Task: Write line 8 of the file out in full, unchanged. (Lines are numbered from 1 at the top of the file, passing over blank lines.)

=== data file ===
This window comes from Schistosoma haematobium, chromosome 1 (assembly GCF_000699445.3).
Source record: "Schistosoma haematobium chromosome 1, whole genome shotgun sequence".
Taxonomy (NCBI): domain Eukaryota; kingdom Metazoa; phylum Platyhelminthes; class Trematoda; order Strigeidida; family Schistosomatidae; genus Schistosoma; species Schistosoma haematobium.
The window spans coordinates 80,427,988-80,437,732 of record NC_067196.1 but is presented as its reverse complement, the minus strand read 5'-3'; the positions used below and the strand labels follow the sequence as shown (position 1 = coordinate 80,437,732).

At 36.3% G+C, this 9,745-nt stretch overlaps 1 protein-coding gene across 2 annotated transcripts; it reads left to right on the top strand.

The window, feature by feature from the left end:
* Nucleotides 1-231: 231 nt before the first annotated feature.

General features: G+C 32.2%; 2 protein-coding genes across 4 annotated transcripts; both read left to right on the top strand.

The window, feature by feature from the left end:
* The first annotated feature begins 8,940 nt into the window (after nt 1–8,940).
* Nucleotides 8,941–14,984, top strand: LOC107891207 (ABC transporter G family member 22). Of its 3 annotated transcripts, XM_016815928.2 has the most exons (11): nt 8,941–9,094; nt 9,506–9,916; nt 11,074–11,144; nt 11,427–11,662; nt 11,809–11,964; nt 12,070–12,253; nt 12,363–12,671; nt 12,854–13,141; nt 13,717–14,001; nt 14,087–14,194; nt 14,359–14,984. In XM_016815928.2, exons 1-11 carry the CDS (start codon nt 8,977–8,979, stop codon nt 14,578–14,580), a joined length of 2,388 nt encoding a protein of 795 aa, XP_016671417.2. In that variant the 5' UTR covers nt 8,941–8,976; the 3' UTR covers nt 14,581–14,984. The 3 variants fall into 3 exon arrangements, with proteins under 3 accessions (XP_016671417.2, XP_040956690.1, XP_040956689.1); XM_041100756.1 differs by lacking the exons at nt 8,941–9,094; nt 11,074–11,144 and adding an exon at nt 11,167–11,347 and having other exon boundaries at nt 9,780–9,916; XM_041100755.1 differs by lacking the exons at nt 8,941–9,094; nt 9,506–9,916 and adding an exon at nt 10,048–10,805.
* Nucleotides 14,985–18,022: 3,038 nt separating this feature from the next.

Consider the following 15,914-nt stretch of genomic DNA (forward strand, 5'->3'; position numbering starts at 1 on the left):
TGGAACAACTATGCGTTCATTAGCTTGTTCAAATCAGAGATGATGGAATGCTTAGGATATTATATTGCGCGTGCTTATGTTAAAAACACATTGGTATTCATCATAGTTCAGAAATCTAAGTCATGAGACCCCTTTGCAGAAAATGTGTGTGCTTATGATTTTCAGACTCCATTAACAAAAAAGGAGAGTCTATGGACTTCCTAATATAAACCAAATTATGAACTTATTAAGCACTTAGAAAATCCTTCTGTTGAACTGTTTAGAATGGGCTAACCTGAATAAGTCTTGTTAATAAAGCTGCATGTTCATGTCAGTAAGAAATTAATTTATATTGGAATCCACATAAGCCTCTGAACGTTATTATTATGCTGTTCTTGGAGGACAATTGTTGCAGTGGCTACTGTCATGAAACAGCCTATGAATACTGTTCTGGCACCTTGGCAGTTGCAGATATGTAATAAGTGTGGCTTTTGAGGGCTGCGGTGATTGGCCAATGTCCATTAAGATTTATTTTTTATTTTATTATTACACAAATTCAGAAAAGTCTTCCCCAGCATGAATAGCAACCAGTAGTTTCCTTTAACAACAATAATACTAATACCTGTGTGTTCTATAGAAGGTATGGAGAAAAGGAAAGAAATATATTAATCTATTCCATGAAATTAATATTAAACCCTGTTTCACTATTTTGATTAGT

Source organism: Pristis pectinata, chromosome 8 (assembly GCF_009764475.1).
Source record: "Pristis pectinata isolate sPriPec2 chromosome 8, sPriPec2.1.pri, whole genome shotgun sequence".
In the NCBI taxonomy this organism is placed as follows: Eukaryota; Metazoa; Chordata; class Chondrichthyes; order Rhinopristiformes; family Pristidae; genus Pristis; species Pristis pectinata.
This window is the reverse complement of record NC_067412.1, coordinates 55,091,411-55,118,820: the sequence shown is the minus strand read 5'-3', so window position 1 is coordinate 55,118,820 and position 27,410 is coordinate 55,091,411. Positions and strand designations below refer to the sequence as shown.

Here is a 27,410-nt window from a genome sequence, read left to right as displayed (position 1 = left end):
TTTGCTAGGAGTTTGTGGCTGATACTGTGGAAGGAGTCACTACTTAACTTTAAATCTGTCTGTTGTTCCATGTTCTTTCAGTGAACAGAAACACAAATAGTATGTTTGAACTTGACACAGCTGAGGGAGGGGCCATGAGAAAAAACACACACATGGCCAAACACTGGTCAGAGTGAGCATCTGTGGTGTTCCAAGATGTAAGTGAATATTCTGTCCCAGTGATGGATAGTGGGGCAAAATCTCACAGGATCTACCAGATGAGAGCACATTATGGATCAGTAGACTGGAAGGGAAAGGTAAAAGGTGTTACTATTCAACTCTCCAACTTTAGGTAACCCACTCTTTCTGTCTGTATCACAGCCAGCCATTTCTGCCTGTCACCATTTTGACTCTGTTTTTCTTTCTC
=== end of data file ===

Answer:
General features: G+C 32.2%; 2 protein-coding genes across 4 annotated transcripts; both read left to right on the top strand.